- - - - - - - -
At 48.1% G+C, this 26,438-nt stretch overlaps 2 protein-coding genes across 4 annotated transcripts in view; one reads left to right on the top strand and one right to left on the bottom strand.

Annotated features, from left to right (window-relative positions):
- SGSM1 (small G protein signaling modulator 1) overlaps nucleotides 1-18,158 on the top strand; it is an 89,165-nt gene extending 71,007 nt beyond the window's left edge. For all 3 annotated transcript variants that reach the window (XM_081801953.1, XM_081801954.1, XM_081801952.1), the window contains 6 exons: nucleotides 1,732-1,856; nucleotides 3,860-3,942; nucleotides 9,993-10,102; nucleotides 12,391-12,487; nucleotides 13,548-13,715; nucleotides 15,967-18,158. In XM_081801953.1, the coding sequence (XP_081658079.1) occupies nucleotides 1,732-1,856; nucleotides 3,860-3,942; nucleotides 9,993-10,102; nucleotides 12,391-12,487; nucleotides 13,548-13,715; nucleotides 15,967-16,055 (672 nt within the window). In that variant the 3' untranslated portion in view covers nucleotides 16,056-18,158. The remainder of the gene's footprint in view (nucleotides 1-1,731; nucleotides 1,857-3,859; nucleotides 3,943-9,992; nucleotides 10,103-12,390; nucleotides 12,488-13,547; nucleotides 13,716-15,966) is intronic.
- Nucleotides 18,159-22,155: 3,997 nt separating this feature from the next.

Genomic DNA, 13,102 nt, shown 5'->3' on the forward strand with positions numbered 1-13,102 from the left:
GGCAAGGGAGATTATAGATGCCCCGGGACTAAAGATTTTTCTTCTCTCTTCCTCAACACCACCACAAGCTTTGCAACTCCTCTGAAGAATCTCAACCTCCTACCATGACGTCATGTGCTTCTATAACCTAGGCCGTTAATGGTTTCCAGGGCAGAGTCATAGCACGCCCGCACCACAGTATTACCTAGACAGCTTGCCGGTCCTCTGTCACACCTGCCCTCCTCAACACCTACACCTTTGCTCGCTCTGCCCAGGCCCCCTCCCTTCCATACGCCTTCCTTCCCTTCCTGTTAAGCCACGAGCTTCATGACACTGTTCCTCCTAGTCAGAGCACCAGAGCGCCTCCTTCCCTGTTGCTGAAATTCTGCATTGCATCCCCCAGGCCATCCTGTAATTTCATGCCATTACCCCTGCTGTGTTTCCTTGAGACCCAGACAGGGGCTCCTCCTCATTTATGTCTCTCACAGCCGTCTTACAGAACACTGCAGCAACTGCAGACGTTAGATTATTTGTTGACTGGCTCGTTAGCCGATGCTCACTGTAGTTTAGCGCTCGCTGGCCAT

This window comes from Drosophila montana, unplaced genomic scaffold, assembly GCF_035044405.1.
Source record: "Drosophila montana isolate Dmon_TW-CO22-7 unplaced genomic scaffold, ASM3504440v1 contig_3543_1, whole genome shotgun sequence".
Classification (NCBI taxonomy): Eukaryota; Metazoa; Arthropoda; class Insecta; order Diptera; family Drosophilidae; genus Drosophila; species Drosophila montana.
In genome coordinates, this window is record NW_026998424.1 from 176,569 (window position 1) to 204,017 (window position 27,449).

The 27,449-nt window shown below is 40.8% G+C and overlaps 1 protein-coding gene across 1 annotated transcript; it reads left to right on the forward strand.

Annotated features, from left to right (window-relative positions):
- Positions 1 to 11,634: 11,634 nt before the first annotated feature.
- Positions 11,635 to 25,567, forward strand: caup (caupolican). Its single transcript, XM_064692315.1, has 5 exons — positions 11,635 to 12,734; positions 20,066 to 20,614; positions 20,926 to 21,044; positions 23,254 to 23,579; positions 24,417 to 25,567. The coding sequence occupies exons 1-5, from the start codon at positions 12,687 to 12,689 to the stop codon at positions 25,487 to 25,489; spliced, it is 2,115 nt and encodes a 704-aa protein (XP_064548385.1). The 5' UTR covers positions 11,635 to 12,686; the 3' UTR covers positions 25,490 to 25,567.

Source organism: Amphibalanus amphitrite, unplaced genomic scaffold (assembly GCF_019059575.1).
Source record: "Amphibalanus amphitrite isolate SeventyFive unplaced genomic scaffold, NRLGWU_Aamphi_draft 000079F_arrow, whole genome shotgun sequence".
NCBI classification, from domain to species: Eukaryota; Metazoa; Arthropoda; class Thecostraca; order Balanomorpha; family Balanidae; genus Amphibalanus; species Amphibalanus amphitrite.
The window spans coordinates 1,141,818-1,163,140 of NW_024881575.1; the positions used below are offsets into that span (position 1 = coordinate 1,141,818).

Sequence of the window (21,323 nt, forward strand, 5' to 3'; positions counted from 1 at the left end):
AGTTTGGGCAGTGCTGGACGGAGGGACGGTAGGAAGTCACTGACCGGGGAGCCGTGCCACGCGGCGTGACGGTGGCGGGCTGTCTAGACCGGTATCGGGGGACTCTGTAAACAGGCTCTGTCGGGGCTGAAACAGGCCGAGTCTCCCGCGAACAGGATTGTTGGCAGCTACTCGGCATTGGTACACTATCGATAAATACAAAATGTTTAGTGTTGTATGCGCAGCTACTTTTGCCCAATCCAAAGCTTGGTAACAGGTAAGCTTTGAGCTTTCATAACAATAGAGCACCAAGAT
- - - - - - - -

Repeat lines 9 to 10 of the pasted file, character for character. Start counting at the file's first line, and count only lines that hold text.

Classification (NCBI taxonomy): Eukaryota; Metazoa; Arthropoda; class Insecta; order Diptera; family Drosophilidae; genus Drosophila; species Drosophila montana.
In genome coordinates, this window is record NW_026998424.1 from 176,569 (window position 1) to 204,017 (window position 27,449).